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Racy foreign films prompt cable ban in Afghanistan

By Lane HartillCorrespondent of The Christian Science Monitor / December 7, 2004


One midnight during Ramadan, Sullyman got up and flipped on the TV. His family was sitting down to eat before the 4 a.m. prayer and he decided to do a little channel surfing. But the station he landed on stunned him.

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"It was 100 percent sex," says the dapper young man in Kabul's Macroryan neighborhood. "It was the first time I'd seen anything like that."

The prurient film - and the questionable programming being pumped to thousands across Kabul - prompted the Supreme Court chief justice to ask President Hamid Karzai to stop cable broadcasts during the holy season. Last month, a Council of Ministers banned virtually all cable broadcasts in the city. The minister of information and culture created an advisory committee to review the cable networks. Since then, the networks have begun to broadcast again.

Theback and forth between Afghanistan's deeply conservative judiciary and more liberal central government is part of a postwar process of winnowing down what is deemed acceptable for the culture at large to see. If un-Islamic content is defined too broadly, say some here, both the lasciviousness and more ennobling images like career-oriented women and pious non-Muslims will remain closed off to a population still sheltered by the effects of Taliban rule and centuries of tradition.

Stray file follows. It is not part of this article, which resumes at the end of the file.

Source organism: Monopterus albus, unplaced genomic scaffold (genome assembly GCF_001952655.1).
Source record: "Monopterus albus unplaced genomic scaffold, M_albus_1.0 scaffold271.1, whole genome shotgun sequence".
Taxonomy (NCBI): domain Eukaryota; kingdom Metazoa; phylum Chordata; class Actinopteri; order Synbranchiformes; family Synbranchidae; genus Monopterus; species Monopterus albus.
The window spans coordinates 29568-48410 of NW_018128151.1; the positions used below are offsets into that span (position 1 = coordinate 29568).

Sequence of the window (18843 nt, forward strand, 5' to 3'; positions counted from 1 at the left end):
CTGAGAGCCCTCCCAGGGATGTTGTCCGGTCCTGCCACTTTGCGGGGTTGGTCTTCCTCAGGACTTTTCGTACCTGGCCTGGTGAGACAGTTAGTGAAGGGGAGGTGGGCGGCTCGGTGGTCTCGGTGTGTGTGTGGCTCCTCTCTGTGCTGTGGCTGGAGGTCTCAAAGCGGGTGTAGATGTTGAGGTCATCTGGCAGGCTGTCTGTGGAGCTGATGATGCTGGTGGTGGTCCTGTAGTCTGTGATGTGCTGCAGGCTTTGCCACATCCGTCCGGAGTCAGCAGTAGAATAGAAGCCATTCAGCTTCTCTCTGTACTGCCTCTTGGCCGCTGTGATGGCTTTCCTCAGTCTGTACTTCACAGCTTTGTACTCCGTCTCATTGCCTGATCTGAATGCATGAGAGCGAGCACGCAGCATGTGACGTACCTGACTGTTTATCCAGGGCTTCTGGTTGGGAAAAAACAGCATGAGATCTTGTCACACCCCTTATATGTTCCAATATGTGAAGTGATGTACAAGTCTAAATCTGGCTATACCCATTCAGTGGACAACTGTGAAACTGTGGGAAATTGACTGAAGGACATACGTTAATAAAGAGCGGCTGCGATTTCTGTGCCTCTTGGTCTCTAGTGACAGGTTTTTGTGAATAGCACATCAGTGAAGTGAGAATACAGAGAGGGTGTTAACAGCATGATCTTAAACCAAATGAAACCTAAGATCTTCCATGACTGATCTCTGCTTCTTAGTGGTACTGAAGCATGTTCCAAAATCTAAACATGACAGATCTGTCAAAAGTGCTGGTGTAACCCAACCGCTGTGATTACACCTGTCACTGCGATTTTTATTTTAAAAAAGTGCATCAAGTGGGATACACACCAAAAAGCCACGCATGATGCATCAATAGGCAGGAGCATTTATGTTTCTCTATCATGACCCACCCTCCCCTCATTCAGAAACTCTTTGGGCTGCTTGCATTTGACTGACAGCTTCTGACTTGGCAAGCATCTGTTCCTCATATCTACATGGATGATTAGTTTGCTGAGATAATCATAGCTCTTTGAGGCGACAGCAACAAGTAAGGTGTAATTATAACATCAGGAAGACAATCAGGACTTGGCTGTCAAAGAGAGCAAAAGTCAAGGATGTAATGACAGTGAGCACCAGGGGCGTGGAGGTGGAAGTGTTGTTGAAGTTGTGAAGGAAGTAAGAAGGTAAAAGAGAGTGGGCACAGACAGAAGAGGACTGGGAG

Yet there remains a widespread concern here about pushing too far too fast. After more than two decades of war, say officials and Kabul citizens, the society may not be ready to interpret correctly the values or concepts they suddenly see in movies from more carefree and stable societies like India and the West.

"The people of Afghanistan want to be like America or Germany overnight. They don't understand that it takes hundreds of years to become like them," says Asadullah Jahidi, a professor in the sharia law faculty at Kabul University. "To advance along Islamic lines takes time."

This is not the first time that cable content has raised the court's hackles. The bench had already decided early this year that cable networks should be banned, in part, say spokesmen, because no rules or regulations were set up by the Ministry of Information and Culture.

The ministry, however, says the media law of the country governs such issues; the cable networks continued to function.

Waheed Mozhdah, a spokesman for the Supreme Court, says the latest recommendation to ban cable came after it was rumored that a person had broken into an insecure network and broadcast a sex film. But not all ministers agreed with the resulting ban.

"I argued for the cable networks," says Sayed Mohammad Raheen, the minister of information and culture. "I was totally opposed to closing them. Many people thought all the stations were [guilty]. I knew all were not doing this."

Among the most popular and controversial features on cable are films produced by India's prolific movie industry. Bollywood has long been a mainstay here thanks to the similarities between the cultures and the fact that many people in Afghanistan understand Hindi and Urdu. But in recent years, Bollywood has abandoned many old taboos, allowing far more erotic scenes and songs than ever before - though the films rarely push beyond PG-13 Hollywood fare.